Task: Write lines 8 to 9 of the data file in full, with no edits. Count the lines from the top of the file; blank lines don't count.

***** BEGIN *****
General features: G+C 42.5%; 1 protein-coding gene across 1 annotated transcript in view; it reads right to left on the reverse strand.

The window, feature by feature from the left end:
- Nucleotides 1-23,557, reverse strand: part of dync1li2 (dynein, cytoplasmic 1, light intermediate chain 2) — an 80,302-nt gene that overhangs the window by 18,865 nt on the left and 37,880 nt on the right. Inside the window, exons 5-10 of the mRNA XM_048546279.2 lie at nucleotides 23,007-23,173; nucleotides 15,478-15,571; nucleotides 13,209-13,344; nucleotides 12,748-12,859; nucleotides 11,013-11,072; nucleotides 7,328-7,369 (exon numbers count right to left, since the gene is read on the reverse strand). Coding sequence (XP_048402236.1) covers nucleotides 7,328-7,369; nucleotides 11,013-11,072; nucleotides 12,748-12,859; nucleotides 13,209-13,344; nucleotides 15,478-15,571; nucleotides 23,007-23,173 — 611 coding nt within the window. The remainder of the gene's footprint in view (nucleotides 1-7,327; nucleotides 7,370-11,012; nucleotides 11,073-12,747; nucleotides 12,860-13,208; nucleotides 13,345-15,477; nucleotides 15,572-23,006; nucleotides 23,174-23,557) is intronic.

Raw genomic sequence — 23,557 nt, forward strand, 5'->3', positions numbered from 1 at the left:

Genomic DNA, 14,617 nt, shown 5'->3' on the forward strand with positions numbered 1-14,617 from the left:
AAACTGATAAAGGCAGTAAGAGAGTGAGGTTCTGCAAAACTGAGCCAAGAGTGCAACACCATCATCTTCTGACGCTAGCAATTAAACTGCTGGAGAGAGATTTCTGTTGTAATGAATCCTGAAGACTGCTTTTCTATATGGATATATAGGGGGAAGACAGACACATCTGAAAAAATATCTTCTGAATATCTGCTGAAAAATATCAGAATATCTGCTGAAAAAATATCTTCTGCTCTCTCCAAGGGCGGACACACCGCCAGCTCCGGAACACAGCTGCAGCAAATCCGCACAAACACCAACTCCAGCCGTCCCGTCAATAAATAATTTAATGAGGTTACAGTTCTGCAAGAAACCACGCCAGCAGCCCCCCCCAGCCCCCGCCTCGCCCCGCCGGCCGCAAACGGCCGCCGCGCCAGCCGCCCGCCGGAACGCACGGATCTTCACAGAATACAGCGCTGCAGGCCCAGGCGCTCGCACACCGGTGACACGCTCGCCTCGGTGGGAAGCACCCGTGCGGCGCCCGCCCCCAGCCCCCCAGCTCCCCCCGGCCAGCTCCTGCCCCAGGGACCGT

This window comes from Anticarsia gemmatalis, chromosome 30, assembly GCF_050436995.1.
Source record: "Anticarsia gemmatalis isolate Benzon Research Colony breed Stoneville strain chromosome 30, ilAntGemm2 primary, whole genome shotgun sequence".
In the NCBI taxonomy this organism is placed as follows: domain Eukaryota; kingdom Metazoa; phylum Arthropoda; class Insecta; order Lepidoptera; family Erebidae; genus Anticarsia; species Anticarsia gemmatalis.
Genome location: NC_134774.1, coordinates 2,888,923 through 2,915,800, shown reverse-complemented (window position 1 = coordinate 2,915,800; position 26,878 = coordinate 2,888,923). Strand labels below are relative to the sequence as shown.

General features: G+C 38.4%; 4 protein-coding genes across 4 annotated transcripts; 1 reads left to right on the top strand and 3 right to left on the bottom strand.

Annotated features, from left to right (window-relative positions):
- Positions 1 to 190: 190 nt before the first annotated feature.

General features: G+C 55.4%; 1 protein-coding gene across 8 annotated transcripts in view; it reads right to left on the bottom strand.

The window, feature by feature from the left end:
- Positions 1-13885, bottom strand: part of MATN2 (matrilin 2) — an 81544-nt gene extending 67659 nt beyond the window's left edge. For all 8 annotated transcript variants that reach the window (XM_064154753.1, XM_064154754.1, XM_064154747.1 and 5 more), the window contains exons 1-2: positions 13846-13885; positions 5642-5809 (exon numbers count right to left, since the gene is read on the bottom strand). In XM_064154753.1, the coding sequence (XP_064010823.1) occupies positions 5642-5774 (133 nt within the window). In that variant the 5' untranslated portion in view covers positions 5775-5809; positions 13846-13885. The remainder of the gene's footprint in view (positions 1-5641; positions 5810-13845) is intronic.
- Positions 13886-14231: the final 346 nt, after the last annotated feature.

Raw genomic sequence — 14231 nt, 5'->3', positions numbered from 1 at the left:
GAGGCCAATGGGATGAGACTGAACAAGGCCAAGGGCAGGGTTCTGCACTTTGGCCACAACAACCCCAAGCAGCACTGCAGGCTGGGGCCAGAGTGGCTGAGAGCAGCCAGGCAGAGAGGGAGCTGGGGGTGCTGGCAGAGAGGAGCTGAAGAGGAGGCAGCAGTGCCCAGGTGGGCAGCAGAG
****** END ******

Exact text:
Source record: "Anticarsia gemmatalis isolate Benzon Research Colony breed Stoneville strain chromosome 30, ilAntGemm2 primary, whole genome shotgun sequence".
In the NCBI taxonomy this organism is placed as follows: domain Eukaryota; kingdom Metazoa; phylum Arthropoda; class Insecta; order Lepidoptera; family Erebidae; genus Anticarsia; species Anticarsia gemmatalis.